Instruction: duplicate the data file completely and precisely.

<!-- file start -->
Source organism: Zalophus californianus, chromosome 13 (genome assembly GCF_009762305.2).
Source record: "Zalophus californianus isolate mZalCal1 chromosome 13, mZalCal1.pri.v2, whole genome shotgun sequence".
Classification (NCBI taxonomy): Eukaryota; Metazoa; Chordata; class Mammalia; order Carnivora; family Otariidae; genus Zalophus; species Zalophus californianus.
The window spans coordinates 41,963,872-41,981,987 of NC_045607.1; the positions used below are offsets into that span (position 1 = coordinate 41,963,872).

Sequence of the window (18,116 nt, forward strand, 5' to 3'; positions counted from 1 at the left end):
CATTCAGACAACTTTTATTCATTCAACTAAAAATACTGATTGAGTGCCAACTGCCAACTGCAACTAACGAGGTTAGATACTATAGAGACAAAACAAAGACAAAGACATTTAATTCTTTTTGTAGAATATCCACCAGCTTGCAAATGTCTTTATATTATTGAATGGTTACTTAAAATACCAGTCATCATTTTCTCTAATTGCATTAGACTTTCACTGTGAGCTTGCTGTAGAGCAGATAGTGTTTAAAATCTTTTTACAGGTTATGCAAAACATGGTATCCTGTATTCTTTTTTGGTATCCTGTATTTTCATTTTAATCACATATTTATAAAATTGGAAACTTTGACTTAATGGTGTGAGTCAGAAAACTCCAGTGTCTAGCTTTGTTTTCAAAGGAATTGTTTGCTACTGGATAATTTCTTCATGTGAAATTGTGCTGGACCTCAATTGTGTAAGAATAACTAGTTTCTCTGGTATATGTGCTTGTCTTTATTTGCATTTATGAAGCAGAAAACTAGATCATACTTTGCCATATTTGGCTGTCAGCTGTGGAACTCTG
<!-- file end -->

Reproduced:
Source organism: Zalophus californianus, chromosome 13 (genome assembly GCF_009762305.2).
Source record: "Zalophus californianus isolate mZalCal1 chromosome 13, mZalCal1.pri.v2, whole genome shotgun sequence".
Classification (NCBI taxonomy): Eukaryota; Metazoa; Chordata; class Mammalia; order Carnivora; family Otariidae; genus Zalophus; species Zalophus californianus.
The window spans coordinates 41,963,872-41,981,987 of NC_045607.1; the positions used below are offsets into that span (position 1 = coordinate 41,963,872).

Sequence of the window (18,116 nt, forward strand, 5' to 3'; positions counted from 1 at the left end):
CATTCAGACAACTTTTATTCATTCAACTAAAAATACTGATTGAGTGCCAACTGCCAACTGCAACTAACGAGGTTAGATACTATAGAGACAAAACAAAGACAAAGACATTTAATTCTTTTTGTAGAATATCCACCAGCTTGCAAATGTCTTTATATTATTGAATGGTTACTTAAAATACCAGTCATCATTTTCTCTAATTGCATTAGACTTTCACTGTGAGCTTGCTGTAGAGCAGATAGTGTTTAAAATCTTTTTACAGGTTATGCAAAACATGGTATCCTGTATTCTTTTTTGGTATCCTGTATTTTCATTTTAATCACATATTTATAAAATTGGAAACTTTGACTTAATGGTGTGAGTCAGAAAACTCCAGTGTCTAGCTTTGTTTTCAAAGGAATTGTTTGCTACTGGATAATTTCTTCATGTGAAATTGTGCTGGACCTCAATTGTGTAAGAATAACTAGTTTCTCTGGTATATGTGCTTGTCTTTATTTGCATTTATGAAGCAGAAAACTAGATCATACTTTGCCATATTTGGCTGTCAGCTGTGGAACTCTG